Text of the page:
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'Gaming Disorder' Is Now a Legitimate Condition

One News Page Staff Thursday, 6 September 2018
'Gaming Disorder' Is Now a Legitimate Conditionby πŸ‘¨β€πŸ’» Adam Yardley

The allure of videogames – particularly for younger people, it’s assumed – has long been a concern for many, dating all the way back to the boom of the 80s and 90s. Videogames are now solidly part of the mainstream, and while concerns over depicted violence and adult content have always been a worry for parents and lobbyists alike, growing panic over quite how consuming certain games are for the younger players among us has reached a head. It’s thought that games such as Fortnite, which appeals to a young fanbase and which is available across several platforms, may be contributing towards what has been put forward as ‘gaming disorder’, which is getting legitimized by the International Classification of Diseases later this year.

Gaming Disorder is to be treated as a mental condition – and the ICD’s diagnostic manual is due to include the very topical term as part of its first update in 28 years, due for release before the year’s end. While the definition of the disorder has been outlined, the actual name for the condition is yet to be made official – and when it is, it will likely set precedent for diagnosis all over the world – but what, according to the ICD, is actually involved when it comes to this very current phenomenon? Is it simply a case of playing games for a few hours each day – or does it run deeper than that?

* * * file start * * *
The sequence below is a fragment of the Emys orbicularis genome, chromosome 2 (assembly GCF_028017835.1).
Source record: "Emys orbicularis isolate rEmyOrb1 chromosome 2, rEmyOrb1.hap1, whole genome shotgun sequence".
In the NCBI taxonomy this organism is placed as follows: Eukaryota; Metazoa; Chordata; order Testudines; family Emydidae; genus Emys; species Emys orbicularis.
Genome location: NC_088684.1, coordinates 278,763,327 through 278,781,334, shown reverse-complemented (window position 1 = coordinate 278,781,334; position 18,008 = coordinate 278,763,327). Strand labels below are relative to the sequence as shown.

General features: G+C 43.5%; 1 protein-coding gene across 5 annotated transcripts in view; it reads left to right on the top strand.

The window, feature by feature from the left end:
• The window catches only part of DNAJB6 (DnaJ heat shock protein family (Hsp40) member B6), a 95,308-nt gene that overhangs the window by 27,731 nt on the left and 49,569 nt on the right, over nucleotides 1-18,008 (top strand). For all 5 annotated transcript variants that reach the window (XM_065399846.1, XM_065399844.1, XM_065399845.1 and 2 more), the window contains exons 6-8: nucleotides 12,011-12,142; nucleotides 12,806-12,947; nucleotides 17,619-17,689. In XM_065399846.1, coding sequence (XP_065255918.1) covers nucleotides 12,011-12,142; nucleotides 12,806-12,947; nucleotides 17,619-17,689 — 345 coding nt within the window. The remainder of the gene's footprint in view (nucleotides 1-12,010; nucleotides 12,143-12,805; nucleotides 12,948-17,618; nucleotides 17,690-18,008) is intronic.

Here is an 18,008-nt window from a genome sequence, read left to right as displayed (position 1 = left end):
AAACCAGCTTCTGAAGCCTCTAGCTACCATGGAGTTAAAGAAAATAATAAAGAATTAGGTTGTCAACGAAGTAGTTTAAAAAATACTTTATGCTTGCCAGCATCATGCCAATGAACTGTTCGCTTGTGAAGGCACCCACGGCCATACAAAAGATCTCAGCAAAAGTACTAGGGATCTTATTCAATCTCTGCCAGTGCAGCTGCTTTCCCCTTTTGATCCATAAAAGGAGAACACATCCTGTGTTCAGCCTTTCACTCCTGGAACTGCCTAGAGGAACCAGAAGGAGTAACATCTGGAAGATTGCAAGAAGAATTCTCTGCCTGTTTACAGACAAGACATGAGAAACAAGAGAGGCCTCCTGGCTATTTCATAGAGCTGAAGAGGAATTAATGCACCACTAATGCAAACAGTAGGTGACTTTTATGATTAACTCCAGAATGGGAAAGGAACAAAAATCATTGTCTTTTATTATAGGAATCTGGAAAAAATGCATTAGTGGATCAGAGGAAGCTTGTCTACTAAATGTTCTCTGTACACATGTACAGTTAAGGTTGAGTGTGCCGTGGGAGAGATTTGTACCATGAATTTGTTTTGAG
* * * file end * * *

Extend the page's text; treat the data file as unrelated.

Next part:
Gaming Addiction Gets Mental Disorder Tag
β–Ά Gaming Addiction Gets Mental Disorder Tag

Fear not – if you are a casual player, you’re unlikely to be diagnosed as having such a disorder – moreover, it will likely be used to help diagnose and treat those players who spend the vast majority of their time glued to consoles or PCs and whom feel obligated to do so. In a sense, it will be seen as a form of addiction, much in the same way that alcoholism can be defined. A compulsive need to continue playing videogames for up to 24 hours at a time – in the very worst cases – will likely open new doors for mental health support.

Videogames have provided concern for many people over the years, and while they are perhaps seen as less of a problem for families and parents these days as opposed to when they were a virtual unknown 30-40 years ago, some games can really pull you in – to a sometimes terrifying extent. The full diagnostic terminology lands soon.


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